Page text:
|Born||July 8, 1831|
Knoxville, Georgia, U.S.
|Died||August 16, 1888 (aged 57)|
Atlanta, Georgia, U.S.
|Resting place||Old City Cemetery|
|Education||Reform Medical College of Georgia|
|Known for||Inventor of Coca-Cola|
|Spouse||Ann Eliza Clifford Lewis|
|Children||Charles Nay Pemberton|
|Service/||Confederate States Army|
|Years of service||1861–1865|
|Unit||Third Cavalry Battalion of the Georgia State Guard|
|Battles/wars||American Civil War|
John Stith Pemberton (July 8, 1831 – August 16, 1888) was an American pharmacist and Confederate States Army veteran who is best known as the inventor of Coca-Cola. In May 1886, he developed an early version of a beverage that would later become Coca-Cola, but sold its rights to the drink shortly before his death in 1888.
He suffered from a sabre wound sustained in April 1865, during the Battle of Columbus. His efforts to control his chronic pain led to morphine addiction. He began to experiment with various painkillers and toxins. The development of an earlier beverage blending alcohol and cocaine led to the recipe that later was adapted to make Coca-Cola.
Pemberton entered the Reform Medical College of Georgia in Macon, Georgia, and in 1850, at the age of nineteen, he earned his medical degree. His main talent was chemistry. After initially practicing some medicine and surgery, Pemberton opened a drug store in Columbus.
During the American Civil War, Pemberton served in the Third Cavalry Battalion of the Georgia State Guard, which was at that time a component of the Confederate Army. He achieved the rank of lieutenant colonel.
He met Ann Eliza Clifford Lewis of Columbus, Georgia, known to her friends as "Cliff", who had been a student at Wesleyan College in Macon. They were married in Columbus in 1853. Their only child, Charles Nay Pemberton, was born in 1854.
In 1866, seeking a cure for his addiction, he began to experiment with painkillers that would serve as morphine-free alternatives. His first recipe was "Dr. Tuggle's Compound Syrup of Globe Flower", in which the active ingredient was derived from the buttonbush (Cephalanthus occidentalis), a toxic plant. He next began experimenting with coca and coca wines, eventually creating a recipe that contained extracts of kola nut and damiana, which he called Pemberton's French Wine Coca.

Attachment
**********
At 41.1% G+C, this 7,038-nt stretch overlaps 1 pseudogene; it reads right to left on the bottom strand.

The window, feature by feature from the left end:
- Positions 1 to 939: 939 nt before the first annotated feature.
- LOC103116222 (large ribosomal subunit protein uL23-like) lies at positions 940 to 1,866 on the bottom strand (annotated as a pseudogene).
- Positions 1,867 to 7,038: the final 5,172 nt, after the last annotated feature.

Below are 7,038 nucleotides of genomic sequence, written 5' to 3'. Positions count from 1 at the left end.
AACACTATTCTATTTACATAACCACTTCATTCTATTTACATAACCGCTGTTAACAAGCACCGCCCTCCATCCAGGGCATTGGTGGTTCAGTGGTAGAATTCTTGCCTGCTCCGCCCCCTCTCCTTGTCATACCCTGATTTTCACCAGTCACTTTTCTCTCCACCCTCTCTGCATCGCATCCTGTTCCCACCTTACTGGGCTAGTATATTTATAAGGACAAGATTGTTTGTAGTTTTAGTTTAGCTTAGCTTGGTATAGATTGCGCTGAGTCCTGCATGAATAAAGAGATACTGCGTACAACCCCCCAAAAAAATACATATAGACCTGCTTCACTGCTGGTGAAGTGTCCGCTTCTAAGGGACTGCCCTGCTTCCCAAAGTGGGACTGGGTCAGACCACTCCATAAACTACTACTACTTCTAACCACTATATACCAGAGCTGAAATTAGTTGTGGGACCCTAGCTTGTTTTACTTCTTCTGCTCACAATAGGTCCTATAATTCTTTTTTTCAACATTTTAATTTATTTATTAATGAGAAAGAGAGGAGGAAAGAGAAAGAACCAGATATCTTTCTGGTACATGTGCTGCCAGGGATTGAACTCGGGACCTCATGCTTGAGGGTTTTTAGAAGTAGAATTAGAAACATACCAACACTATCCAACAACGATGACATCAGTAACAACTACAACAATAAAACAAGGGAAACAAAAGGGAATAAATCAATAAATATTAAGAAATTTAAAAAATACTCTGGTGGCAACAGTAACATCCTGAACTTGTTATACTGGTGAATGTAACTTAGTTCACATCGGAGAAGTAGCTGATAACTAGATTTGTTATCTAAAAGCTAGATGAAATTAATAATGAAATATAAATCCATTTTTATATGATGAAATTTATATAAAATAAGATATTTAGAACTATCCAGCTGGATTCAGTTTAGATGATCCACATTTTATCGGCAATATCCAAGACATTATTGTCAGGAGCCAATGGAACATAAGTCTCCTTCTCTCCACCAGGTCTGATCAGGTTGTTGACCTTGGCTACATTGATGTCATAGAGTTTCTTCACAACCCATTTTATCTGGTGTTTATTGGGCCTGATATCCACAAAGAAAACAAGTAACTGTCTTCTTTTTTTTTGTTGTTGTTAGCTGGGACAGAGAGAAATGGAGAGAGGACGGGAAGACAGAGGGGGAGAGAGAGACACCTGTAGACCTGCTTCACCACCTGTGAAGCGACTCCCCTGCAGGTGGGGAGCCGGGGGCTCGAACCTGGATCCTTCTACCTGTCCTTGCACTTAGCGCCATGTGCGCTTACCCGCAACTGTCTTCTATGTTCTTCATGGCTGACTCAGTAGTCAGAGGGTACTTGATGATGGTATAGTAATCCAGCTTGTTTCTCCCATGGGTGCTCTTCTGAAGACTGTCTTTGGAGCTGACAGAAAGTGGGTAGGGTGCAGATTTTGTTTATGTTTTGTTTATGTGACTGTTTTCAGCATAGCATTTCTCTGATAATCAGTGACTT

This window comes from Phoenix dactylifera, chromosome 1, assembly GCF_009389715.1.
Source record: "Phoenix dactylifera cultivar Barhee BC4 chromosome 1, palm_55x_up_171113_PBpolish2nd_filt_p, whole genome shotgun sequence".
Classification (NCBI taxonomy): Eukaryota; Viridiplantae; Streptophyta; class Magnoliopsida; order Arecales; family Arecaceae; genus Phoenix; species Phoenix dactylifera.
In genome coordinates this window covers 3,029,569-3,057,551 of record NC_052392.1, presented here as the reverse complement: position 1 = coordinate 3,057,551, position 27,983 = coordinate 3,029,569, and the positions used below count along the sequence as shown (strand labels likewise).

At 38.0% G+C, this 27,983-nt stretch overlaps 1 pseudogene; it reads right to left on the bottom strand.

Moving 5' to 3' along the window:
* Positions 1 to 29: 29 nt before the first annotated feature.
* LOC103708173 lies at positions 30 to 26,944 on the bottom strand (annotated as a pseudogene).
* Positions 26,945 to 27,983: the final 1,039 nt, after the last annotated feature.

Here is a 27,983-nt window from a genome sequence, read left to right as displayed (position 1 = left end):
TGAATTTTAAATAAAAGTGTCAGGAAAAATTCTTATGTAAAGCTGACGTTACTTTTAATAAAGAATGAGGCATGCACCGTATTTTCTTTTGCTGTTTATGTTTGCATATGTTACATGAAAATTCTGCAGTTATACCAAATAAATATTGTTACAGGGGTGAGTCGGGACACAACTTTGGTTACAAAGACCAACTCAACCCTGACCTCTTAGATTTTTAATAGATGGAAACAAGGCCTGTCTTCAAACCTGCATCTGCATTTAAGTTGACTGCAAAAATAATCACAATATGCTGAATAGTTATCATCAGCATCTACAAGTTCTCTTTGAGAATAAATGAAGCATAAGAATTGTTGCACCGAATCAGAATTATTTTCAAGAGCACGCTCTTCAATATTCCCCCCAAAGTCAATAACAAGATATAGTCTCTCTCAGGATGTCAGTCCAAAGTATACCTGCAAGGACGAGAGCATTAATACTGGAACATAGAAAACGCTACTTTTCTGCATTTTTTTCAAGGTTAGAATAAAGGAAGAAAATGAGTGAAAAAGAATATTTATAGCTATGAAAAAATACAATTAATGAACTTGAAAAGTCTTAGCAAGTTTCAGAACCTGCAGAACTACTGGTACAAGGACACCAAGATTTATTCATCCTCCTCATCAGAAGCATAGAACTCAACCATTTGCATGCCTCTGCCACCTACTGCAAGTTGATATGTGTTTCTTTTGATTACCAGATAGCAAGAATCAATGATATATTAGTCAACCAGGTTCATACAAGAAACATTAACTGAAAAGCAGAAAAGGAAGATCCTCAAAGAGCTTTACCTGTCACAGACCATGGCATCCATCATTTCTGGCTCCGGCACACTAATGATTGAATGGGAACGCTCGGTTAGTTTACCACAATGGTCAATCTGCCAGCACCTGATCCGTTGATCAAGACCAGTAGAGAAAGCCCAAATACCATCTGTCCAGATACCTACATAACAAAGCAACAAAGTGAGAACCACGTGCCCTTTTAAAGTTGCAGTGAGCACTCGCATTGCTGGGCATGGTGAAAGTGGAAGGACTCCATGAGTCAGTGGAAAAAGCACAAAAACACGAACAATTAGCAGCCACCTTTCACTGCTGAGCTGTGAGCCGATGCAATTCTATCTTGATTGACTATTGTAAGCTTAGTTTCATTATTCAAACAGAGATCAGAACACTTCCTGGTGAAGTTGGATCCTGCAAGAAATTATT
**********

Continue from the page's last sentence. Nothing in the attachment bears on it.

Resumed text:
According to Coca-Cola historian Phil Mooney, Pemberton's world-famous soda was created in Columbus, Georgia and carried to Atlanta. With public concern about drug addiction, depression, and alcoholism among war veterans, and "neurasthenia" among "highly-strung" Southern women, Pemberton's "medicine" was advertised as particularly beneficial for "ladies, and all those whose sedentary employment causes nervous prostration".
In 1886, when Atlanta and Fulton County enacted temperance legislation, Pemberton had to produce a non-alcoholic alternative to his French Wine Coca. Pemberton relied on Atlanta drugstore owner-proprietor Willis E. Venable to test, and help him perfect, the recipe for the beverage, which he formulated by trial and error. With Venable's assistance, Pemberton worked out a set of directions for its preparation.
He blended the base syrup with carbonated water by accident when trying to make another glassful of the beverage. Pemberton decided then to sell this as a fountain drink rather than a medicine. Frank Mason Robinson came up with the name "Coca-Cola" for the alliterative sound, which was popular among other wine medicines of the time. Although the name refers to the two main ingredients, because of controversy over its cocaine content, The Coca-Cola Company later said that the name was "meaningless but fanciful". Robinson hand wrote the Spencerian script on the bottles and ads. Pemberton made many health claims for his product, touting it as a "valuable brain tonic" that would cure headaches, relieve exhaustion, and calm nerves, and marketed it as "delicious, refreshing, pure joy, exhilarating", and "invigorating".
Pemberton sells the business
Soon after Coca-Cola hit the market, Pemberton fell ill and nearly bankrupt. Sick and desperate, he began selling rights to his formula to his business partners in Atlanta. Part of his motivation to sell was that he still suffered from expensive continuing morphine addiction. Pemberton had a hunch that his formula "someday will be a national drink", so he attempted to retain a share of the ownership to leave to his son. However, Pemberton's son wanted the money, so in 1888, Pemberton and his son sold the remaining portion of the patent to a fellow Atlanta pharmacist, Asa Griggs Candler, for US$300, which in 2022 purchasing power is equal to US$9,372.88.
Pemberton died from stomach cancer at age 57 in August 1888. At the time of his death, he also suffered from poverty and his worsening addiction to morphine. His body was returned to Columbus, Georgia, where he was buried at Linwood Cemetery. His grave marker is engraved with symbols showing his service in the Confederate Army and his membership as a Freemason. His son Charles continued to sell his father's formula, but six years later Charles Pemberton himself died, having succumbed to opium addiction.
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- Media related to John Pemberton at Wikimedia Commons
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